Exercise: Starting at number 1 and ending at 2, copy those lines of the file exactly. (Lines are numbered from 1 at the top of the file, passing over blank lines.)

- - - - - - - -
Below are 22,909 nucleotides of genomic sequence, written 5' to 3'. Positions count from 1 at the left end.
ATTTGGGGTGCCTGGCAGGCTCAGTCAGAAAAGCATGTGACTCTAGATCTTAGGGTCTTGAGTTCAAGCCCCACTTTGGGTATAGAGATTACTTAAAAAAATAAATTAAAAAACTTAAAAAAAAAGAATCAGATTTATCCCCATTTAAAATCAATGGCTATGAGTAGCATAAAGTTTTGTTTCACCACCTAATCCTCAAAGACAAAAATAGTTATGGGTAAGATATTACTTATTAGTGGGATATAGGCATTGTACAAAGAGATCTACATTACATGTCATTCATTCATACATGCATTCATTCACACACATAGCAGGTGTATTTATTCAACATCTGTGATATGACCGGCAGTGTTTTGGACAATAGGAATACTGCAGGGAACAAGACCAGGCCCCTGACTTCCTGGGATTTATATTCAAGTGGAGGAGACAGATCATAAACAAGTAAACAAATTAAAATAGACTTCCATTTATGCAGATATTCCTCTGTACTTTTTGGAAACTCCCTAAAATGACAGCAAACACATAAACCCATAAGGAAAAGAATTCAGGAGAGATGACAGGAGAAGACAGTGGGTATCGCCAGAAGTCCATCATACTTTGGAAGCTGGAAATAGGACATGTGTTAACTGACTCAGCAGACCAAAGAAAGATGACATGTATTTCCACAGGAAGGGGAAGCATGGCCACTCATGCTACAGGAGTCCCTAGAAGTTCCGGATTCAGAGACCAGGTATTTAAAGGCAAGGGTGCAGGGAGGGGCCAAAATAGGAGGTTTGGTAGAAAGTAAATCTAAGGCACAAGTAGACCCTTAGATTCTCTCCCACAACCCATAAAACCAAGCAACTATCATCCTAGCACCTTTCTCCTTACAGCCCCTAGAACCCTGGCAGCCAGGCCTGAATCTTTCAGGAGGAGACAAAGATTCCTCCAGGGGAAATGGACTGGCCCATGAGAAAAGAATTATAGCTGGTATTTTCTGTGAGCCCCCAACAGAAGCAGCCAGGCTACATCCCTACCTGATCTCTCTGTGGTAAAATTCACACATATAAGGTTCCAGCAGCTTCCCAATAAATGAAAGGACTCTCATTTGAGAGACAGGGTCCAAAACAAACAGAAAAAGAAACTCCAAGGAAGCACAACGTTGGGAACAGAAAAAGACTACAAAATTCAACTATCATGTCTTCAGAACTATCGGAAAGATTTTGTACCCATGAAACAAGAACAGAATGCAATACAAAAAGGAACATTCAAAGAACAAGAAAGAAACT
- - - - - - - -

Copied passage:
Below are 22,909 nucleotides of genomic sequence, written 5' to 3'. Positions count from 1 at the left end.
ATTTGGGGTGCCTGGCAGGCTCAGTCAGAAAAGCATGTGACTCTAGATCTTAGGGTCTTGAGTTCAAGCCCCACTTTGGGTATAGAGATTACTTAAAAAAATAAATTAAAAAACTTAAAAAAAAAGAATCAGATTTATCCCCATTTAAAATCAATGGCTATGAGTAGCATAAAGTTTTGTTTCACCACCTAATCCTCAAAGACAAAAATAGTTATGGGTAAGATATTACTTATTAGTGGGATATAGGCATTGTACAAAGAGATCTACATTACATGTCATTCATTCATACATGCATTCATTCACACACATAGCAGGTGTATTTATTCAACATCTGTGATATGACCGGCAGTGTTTTGGACAATAGGAATACTGCAGGGAACAAGACCAGGCCCCTGACTTCCTGGGATTTATATTCAAGTGGAGGAGACAGATCATAAACAAGTAAACAAATTAAAATAGACTTCCATTTATGCAGATATTCCTCTGTACTTTTTGGAAACTCCCTAAAATGACAGCAAACACATAAACCCATAAGGAAAAGAATTCAGGAGAGATGACAGGAGAAGACAGTGGGTATCGCCAGAAGTCCATCATACTTTGGAAGCTGGAAATAGGACATGTGTTAACTGACTCAGCAGACCAAAGAAAGATGACATGTATTTCCACAGGAAGGGGAAGCATGGCCACTCATGCTACAGGAGTCCCTAGAAGTTCCGGATTCAGAGACCAGGTATTTAAAGGCAAGGGTGCAGGGAGGGGCCAAAATAGGAGGTTTGGTAGAAAGTAAATCTAAGGCACAAGTAGACCCTTAGATTCTCTCCCACAACCCATAAAACCAAGCAACTATCATCCTAGCACCTTTCTCCTTACAGCCCCTAGAACCCTGGCAGCCAGGCCTGAATCTTTCAGGAGGAGACAAAGATTCCTCCAGGGGAAATGGACTGGCCCATGAGAAAAGAATTATAGCTGGTATTTTCTGTGAGCCCCCAACAGAAGCAGCCAGGCTACATCCCTACCTGATCTCTCTGTGGTAAAATTCACACATATAAGGTTCCAGCAGCTTCCCAATAAATGAAAGGACTCTCATTTGAGAGACAGGGTCCAAAACAAACAGAAAAAGAAACTCCAAGGAAGCACAACGTTGGGAACAGAAAAAGACTACAAAATTCAACTATCATGTCTTCAGAACTATCGGAAAGATTTTGTACCCATGAAACAAGAACAGAATGCAATACAAAAAGGAACATTCAAAGAACAAGAAAGAAACT